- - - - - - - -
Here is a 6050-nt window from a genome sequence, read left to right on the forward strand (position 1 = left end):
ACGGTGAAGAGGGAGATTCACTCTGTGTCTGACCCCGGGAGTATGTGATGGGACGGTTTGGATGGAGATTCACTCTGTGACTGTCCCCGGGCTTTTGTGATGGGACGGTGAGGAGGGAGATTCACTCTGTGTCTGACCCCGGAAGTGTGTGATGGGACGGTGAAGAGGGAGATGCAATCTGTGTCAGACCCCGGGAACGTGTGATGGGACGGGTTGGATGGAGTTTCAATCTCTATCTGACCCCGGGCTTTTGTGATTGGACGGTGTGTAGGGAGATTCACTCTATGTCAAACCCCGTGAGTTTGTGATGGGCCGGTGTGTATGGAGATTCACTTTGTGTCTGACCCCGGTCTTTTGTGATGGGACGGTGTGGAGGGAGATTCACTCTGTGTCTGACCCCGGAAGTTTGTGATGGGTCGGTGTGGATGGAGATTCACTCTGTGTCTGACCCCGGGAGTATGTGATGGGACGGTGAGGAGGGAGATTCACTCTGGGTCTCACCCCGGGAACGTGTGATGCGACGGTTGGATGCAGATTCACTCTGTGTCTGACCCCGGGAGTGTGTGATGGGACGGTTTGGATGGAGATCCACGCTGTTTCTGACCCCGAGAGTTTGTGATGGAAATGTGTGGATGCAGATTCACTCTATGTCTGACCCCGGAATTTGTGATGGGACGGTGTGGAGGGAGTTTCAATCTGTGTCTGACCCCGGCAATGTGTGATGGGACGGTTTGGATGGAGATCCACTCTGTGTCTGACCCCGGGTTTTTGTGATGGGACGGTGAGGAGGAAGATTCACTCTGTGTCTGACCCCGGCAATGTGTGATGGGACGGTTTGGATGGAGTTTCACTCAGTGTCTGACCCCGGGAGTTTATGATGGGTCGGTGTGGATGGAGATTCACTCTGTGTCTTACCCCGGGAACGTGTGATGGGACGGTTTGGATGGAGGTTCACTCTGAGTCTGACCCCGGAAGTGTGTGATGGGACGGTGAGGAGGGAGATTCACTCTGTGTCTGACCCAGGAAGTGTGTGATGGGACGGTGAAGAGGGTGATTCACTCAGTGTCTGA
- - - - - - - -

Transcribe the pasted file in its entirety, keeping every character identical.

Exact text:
Here is a 6050-nt window from a genome sequence, read left to right on the forward strand (position 1 = left end):
ACGGTGAAGAGGGAGATTCACTCTGTGTCTGACCCCGGGAGTATGTGATGGGACGGTTTGGATGGAGATTCACTCTGTGACTGTCCCCGGGCTTTTGTGATGGGACGGTGAGGAGGGAGATTCACTCTGTGTCTGACCCCGGAAGTGTGTGATGGGACGGTGAAGAGGGAGATGCAATCTGTGTCAGACCCCGGGAACGTGTGATGGGACGGGTTGGATGGAGTTTCAATCTCTATCTGACCCCGGGCTTTTGTGATTGGACGGTGTGTAGGGAGATTCACTCTATGTCAAACCCCGTGAGTTTGTGATGGGCCGGTGTGTATGGAGATTCACTTTGTGTCTGACCCCGGTCTTTTGTGATGGGACGGTGTGGAGGGAGATTCACTCTGTGTCTGACCCCGGAAGTTTGTGATGGGTCGGTGTGGATGGAGATTCACTCTGTGTCTGACCCCGGGAGTATGTGATGGGACGGTGAGGAGGGAGATTCACTCTGGGTCTCACCCCGGGAACGTGTGATGCGACGGTTGGATGCAGATTCACTCTGTGTCTGACCCCGGGAGTGTGTGATGGGACGGTTTGGATGGAGATCCACGCTGTTTCTGACCCCGAGAGTTTGTGATGGAAATGTGTGGATGCAGATTCACTCTATGTCTGACCCCGGAATTTGTGATGGGACGGTGTGGAGGGAGTTTCAATCTGTGTCTGACCCCGGCAATGTGTGATGGGACGGTTTGGATGGAGATCCACTCTGTGTCTGACCCCGGGTTTTTGTGATGGGACGGTGAGGAGGAAGATTCACTCTGTGTCTGACCCCGGCAATGTGTGATGGGACGGTTTGGATGGAGTTTCACTCAGTGTCTGACCCCGGGAGTTTATGATGGGTCGGTGTGGATGGAGATTCACTCTGTGTCTTACCCCGGGAACGTGTGATGGGACGGTTTGGATGGAGGTTCACTCTGAGTCTGACCCCGGAAGTGTGTGATGGGACGGTGAGGAGGGAGATTCACTCTGTGTCTGACCCAGGAAGTGTGTGATGGGACGGTGAAGAGGGTGATTCACTCAGTGTCTGA